These further efforts will require increased integration between EU marine and maritime policies and economics. In Chapter 2, we discuss some of the concepts that can assist decision-makers to make this integration happen. For example, we explain how economic concepts such as capital and services apply to marine ecosystems. We further argue that the services provided by the 'biotic' constituent of the sea's natural capital (i.e. marine ecosystem capital) are critical for meeting people's basic needs, and for supporting our well-being and livelihoods.
Part II — Are our seas healthy, clean, and productive?
Part II of the report provides the assessment of the state of Europe's seas. This assessment is based on data and information from numerous published and/ or officially reported sources. It focuses on marine species and habitats; the predominant pressures on these species and habitats; and the maritime activities responsible for these pressures. It also provides examples of the effects of different EU policy responses to key issues affecting the state of Europe's seas.
Chapter 3 examines the state of marine species and habitats, which are known by the collective term of 'ecological features'. This chapter looks at ecological features such as seabed and water column habitats, and key biotic groups: invertebrates, fish, turtles, seabirds and water birds, and mammals. It also examines overall ecosystem functioning, such as food web dynamics. The chapter tentatively concludes that our seas cannot be currently considered 'healthy'. It also concludes that significant efforts are needed to improve our knowledge base on the biodiversity of Europe's seas. This can be done by enhancing coordination between Member States, and by gathering and sharing further information from the regional seas of Europe.
In Chapter 4, we examine the pressures that affect Europe's seas. These pressures include physical damage to the seafloor; extraction of fish and shellfish; introduction of non-indigenous species; input of nutrients leading to eutrophication; marine litter; etc. EU policy is having an effect in reducing the more 'traditional' of these pressures, such as those arising from fishing or from nutrient loading. However, there is also an array of non-traditional, 'emerging' pressures, which must now be adequately managed. A further difficulty that must be addressed is the combined, cumulative effect of all these pressures on marine ecosystems. This is an increasingly complex problem and a growing concern, because these cumulative effects lead to altered ecosystem functioning and reduced ecosystem resilience. We conclude that, at present, Europe's seas cannot be considered 'clean'.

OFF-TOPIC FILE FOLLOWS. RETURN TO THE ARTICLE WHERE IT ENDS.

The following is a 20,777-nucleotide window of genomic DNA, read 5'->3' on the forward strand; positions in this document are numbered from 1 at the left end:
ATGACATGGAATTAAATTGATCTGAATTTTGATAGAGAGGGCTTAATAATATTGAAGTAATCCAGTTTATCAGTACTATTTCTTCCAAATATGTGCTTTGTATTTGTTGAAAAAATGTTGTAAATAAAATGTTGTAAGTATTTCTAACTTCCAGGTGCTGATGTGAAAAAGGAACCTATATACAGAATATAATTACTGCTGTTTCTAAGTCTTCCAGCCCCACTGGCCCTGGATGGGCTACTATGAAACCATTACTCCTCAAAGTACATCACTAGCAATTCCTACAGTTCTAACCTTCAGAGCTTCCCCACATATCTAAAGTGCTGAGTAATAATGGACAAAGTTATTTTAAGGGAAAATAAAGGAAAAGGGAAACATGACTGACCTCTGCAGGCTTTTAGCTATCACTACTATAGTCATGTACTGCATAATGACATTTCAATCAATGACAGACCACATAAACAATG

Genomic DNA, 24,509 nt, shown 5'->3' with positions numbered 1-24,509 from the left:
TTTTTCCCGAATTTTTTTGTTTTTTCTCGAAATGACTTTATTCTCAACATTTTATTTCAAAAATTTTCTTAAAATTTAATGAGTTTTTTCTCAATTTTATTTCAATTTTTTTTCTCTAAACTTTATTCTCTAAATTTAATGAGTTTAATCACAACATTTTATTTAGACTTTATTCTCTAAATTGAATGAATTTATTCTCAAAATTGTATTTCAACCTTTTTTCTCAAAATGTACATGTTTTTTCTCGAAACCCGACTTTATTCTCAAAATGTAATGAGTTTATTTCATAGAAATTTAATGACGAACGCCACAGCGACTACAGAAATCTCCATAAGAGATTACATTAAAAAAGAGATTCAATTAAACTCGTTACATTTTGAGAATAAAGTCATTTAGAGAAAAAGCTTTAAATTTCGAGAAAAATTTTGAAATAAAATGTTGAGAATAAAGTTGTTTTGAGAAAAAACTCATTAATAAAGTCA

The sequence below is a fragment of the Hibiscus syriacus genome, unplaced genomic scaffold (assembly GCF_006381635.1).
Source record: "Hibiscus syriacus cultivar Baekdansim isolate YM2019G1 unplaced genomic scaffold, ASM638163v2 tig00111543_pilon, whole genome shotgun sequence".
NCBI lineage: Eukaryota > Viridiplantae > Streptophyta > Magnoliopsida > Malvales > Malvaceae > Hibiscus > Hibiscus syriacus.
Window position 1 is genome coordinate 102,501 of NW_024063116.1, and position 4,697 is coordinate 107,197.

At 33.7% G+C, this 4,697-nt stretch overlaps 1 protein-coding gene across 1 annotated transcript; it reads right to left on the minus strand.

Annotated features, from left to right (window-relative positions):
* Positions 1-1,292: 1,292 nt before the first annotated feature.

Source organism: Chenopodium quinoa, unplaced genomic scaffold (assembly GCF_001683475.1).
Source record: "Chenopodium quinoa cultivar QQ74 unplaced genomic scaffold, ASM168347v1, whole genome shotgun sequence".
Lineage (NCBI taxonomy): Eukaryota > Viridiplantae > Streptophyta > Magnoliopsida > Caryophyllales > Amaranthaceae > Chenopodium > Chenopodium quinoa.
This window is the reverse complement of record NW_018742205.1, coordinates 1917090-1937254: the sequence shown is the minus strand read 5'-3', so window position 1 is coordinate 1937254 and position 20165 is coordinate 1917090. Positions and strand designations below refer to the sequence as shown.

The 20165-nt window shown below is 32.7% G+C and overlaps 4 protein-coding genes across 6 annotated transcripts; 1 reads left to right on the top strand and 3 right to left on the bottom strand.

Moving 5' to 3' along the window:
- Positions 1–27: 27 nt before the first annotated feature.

In Chapter 5, we examine the human activities causing the pressures described in Chapter 4. A significant part of the pressure on marine ecosystems arises from activities at sea. These maritime activities are at the heart of the EU's 'Blue Growth' strategy and include the extraction and production of living resources; transport; energy production; tourism, etc. Maritime activities play an important role in the European economy in terms of gross value added and employment, and most of these activities are expected to increase in the future. We therefore conclude that our seas are currently very 'productive'. However, we warn that past, present and future pressures from human activities are reaching levels that threaten this productivity because of the way they affect the marine ecosystem capital of Europe's seas.